e. VA will guarantee an energy efficient mortgage in the same proportion as a loan not including energy efficiency improvements. However, the charge to the veteran’s entitlement will be based upon the loan amount before adding the cost of energy efficiency improvements.
- Example: If a veteran has full entitlement and applies for a loan of $80,000, plus $6,000 in energy efficiency improvements, VA will guarantee 40 percent of the full loan amount of $86,000. Thus, the dollar amount of the guaranty will be $34,400, even though the charge to the veteran’s entitlement is only $32,000.
- Example: If a veteran with full entitlement applies for a loan of $144,000 to purchase a home, and adds $6,000 in energy efficiency improvements, the 25 percent guaranty on the loan will only require the use of $36,000 entitlement, but the dollar amount of the guaranty will be $37,500.
NOTE: THE FUNDING FEE MUST BE CALCULATED ON THE FULL LOAN AMOUNT,
INCLUDING THE COST OF THE ENERGY EFFICIENCY IMPROVEMENTS.
f. Energy efficiency improvements completed when the loan is reported to VA should be certified on VA Form 26-1820. However, if circumstances preclude completion of the energy conserving improvements prior to submitting the loan report, the loan may be closed by establishing an escrow to assure completion. VA will issue evidence of guaranty upon receipt of VA Form 26-1820 indicating that funds for completion of the energy conserving improvements are being held by the lender in an escrow or earmarked account. A formal escrow will not be required for loans involving energy conserving improvements processed on either a prior approval or automatic basis. Only the amount necessary to complete the improvements need be withheld, and no additional documentation concerning the escrowed/earmarked funds need be submitted when reporting the closed loan. However, the lender must provide written notification to the VA office of jurisdiction when improvements are completed and the escrow funds are disbursed. A lender should assure that costs of improvements have been paid.
g. If, after a reasonable period, a lender determines that the improvements will not be completed, the balance of the escrowed/earmarked funds will be applied as principal to reduce the loan balance, and the VA office of jurisdiction notified. In general, the improvements should be completed within 6 months from the date of loan closing, and VA will expect to receive either the lender’s notification to that effect or that the funds were applied to reduce the loan balance.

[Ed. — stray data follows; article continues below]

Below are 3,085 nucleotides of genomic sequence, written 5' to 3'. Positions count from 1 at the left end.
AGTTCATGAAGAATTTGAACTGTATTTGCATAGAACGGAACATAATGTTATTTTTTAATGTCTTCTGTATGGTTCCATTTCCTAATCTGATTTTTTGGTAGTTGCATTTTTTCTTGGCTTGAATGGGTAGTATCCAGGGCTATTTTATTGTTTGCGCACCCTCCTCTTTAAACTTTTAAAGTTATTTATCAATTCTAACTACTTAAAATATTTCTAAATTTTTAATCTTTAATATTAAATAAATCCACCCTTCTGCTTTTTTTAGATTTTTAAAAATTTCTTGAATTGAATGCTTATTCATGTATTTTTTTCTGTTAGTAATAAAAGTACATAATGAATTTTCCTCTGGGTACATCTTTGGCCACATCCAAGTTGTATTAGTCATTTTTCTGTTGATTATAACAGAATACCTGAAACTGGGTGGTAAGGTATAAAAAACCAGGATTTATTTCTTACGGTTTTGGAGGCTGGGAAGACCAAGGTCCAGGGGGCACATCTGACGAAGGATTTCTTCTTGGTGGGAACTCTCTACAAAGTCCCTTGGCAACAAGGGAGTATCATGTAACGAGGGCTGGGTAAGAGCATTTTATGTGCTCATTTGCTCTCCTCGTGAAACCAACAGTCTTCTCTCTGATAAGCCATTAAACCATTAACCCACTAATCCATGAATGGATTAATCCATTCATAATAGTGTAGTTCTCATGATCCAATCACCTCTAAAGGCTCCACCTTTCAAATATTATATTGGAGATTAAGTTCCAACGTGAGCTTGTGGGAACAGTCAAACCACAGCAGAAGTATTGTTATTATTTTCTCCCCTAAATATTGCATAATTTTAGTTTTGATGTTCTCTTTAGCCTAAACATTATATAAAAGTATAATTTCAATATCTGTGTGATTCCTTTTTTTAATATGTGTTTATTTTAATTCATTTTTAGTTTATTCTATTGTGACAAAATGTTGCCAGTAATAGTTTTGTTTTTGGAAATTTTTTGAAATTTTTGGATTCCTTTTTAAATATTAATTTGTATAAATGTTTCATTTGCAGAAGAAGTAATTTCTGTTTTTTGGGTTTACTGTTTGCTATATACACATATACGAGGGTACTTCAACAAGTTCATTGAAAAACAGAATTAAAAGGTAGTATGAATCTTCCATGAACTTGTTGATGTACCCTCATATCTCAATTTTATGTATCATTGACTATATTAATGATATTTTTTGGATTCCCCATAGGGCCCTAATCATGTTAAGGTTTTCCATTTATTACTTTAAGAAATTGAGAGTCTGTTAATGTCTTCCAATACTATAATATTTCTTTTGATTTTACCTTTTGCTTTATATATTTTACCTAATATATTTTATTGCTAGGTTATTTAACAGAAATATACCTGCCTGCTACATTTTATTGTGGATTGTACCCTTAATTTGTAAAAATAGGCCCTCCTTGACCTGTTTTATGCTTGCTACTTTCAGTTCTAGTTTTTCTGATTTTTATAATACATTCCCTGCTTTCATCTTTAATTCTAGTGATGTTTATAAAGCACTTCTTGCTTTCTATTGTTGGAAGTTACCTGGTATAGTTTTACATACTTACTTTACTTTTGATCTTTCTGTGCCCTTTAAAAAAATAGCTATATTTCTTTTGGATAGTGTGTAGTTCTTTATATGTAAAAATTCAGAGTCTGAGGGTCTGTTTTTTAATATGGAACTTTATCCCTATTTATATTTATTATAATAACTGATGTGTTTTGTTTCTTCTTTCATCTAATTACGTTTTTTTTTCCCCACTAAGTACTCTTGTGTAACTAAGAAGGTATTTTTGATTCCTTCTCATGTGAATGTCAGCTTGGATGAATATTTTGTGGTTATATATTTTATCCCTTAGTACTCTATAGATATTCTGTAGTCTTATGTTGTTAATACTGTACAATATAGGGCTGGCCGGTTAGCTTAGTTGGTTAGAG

h. The lender is responsible for determining that weatherization and/or energy conservation improvements are reasonable for a particular property. The types of improvements may include installation of one or more of the following:
- Solar heating systems, including solar systems for heating water for domestic use;
- Solar heating and cooling systems;
- Caulking and weather-stripping;
- Furnace efficiency modifications limited to replacement burners, boilers, or furnaces designed to reduce the firing rate or to achieve a reduction in the amount of fuel consumed as a result of increased combustion efficiency, devices for modifying flue openings which will increase the efficiency of the heating system, and electrical or mechanical furnace ignition systems which replace standing gas pilot lights;
- Clock thermostats;
- New or additional ceiling, attic, wall and floor insulation;
- Water heater insulation;
- Storm windows and/or doors, including thermal windows and/or doors;
- Heat pumps; and
- Vapor barriers.
i. Lenders may determine that improvements other than those listed above are energy efficiency improvements. Additional improvements, such as room additions, made in conjunction with energy efficiency improvements require VA’s prior approval concerning the veteran’s income and credit except for a loan to be closed under the automatic procedure by an authorized lender.